I have to confess that when I read these poems aloud I actually like most of them; they roll of the tongue agreeably, partly, as stated, because they are perfectly constructed, partly because the sense of longing mingled with a tentative sense of humour at the poet’s own predicament is emotive and sometimes poignant; as in sonnet 52 when Allen ends a sonnet with: ‘a fantasy/ Each man born normal gets to touch; not me.’ And Allen is clever, and well read (as an associate Professor of English, albeit at an American University, he should be)… and being well-read myself I like to come across phrases like this in sonnet 48; ‘Can this be right, or just the famous lie/ Explaining how it’s dignified to die.’ It allows me to let Horace enter my consciousness and in a sort of snobbish way I feel an affinity to the poet almost as though I’m saying; ‘Thank you Mr Allen for allowing me to feel clever and well read.’ But when Allen then begins to presume a Shakespearian stance, as in sonnets 35 and 36; ‘If Suzi’s eyes could look more like the sun/ Lips red, or something near…’ and ‘Could I be wrong? If that’s the charge they hurl,/ Ed never wrote, and no man loved this girl.’ I find myself then making unfavourable comparisons and a slight distaste replaces my sense of affinity. As too in sonnets 29, 30 and 31 when he drops into poems the name of Robert Frost… it takes me back to the rear cover blurb comparing Allen to Shakespeare and Frost and frankly such a comparison is absurd.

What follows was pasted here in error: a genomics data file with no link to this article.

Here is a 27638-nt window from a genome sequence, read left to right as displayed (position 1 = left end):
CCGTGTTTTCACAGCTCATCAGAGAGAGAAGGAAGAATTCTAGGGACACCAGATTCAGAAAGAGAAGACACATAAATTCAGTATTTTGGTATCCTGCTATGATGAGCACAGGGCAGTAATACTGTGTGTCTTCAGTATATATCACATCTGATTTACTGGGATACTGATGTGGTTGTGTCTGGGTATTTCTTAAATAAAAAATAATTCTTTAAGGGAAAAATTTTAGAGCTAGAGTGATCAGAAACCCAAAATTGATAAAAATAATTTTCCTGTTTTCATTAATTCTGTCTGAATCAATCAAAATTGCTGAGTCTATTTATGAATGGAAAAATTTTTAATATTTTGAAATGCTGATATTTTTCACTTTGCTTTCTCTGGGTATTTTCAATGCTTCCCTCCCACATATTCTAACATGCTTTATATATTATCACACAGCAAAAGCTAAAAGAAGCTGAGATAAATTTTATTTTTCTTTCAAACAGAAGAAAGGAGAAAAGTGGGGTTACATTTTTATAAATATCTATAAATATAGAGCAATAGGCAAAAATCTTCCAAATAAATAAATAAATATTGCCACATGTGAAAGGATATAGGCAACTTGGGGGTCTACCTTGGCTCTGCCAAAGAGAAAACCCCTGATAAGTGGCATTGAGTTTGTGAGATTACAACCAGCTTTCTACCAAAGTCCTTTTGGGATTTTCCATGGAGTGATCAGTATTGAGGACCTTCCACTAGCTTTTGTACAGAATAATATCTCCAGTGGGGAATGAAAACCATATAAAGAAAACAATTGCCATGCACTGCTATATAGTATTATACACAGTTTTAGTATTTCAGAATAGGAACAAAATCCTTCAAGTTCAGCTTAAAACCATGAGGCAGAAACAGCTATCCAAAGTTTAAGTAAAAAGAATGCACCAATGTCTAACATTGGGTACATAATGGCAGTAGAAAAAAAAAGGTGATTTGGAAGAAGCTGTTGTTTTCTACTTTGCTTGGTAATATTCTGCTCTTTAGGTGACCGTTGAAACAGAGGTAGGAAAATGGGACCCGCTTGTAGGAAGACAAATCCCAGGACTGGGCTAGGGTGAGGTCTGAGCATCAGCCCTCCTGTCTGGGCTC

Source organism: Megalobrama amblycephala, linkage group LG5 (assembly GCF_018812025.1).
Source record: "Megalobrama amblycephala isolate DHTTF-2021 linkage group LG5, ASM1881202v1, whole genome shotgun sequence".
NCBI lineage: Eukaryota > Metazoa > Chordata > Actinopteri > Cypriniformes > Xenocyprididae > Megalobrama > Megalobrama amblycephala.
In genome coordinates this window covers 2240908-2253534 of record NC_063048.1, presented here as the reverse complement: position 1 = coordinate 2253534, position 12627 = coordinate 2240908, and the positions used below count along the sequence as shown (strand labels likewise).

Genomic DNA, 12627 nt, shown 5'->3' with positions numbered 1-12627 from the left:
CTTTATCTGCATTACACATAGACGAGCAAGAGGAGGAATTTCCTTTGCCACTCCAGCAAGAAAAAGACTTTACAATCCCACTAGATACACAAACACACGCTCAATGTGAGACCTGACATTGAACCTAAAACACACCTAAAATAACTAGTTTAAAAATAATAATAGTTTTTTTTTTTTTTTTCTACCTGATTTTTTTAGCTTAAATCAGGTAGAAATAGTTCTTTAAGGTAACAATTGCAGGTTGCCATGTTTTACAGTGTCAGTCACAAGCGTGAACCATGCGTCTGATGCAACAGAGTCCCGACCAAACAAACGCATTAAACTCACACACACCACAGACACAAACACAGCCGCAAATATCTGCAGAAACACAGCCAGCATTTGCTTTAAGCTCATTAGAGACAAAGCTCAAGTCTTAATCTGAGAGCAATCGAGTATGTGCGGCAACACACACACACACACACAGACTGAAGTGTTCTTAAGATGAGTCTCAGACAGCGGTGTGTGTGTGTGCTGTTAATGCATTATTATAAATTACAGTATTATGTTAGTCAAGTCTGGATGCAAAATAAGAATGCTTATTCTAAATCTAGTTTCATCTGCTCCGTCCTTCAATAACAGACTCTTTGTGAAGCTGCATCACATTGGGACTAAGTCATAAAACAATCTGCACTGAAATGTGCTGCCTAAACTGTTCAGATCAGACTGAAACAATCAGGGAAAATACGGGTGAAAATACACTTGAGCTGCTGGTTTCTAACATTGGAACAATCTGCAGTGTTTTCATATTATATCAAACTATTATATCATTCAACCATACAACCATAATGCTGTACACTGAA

By this time you’ll be sensing dear reader that there is something about this collection that disturbs me… and I think I know what it is. Here we have an aging Professor wrestling with his own sexuality and his attraction to the central figure that we know as Suzi. Suzi (the observed) we presume is female and the Prof/writer (the observer) we presume is male but not heterosexual… his fascination with regard to this real or fantastical ‘other’ borders on the sinister, at times it seems as if he is stalking the object of his desires. At times I feel like saying to the observer; ‘Fuck off you dirty old pervert leave the poor wee lass alone!’ and that because his obsession, although at times tinged with humour and a sense of his own ludicrous stance, makes me want to apply for an ASBO to restrict his disturbing intrusions. To add to that the poet’s use of language is sometimes laughingly complex as when he wrestles with the age-difference in sonnets 39 and 40: ‘If I were less than twice as old as she,/ less than myself…’ and ‘It’s weird to think – the day of Suzi’s birth:/ Less time from then to now than from the day/ Of my first day to her first day on earth’ which is torturous and extremely badly written… and in sonnet 17 he chooses to rhyme ‘shiny blue’ with ‘shining…Subaru!’ which may well be intentional humour but more likely is forced rhyme.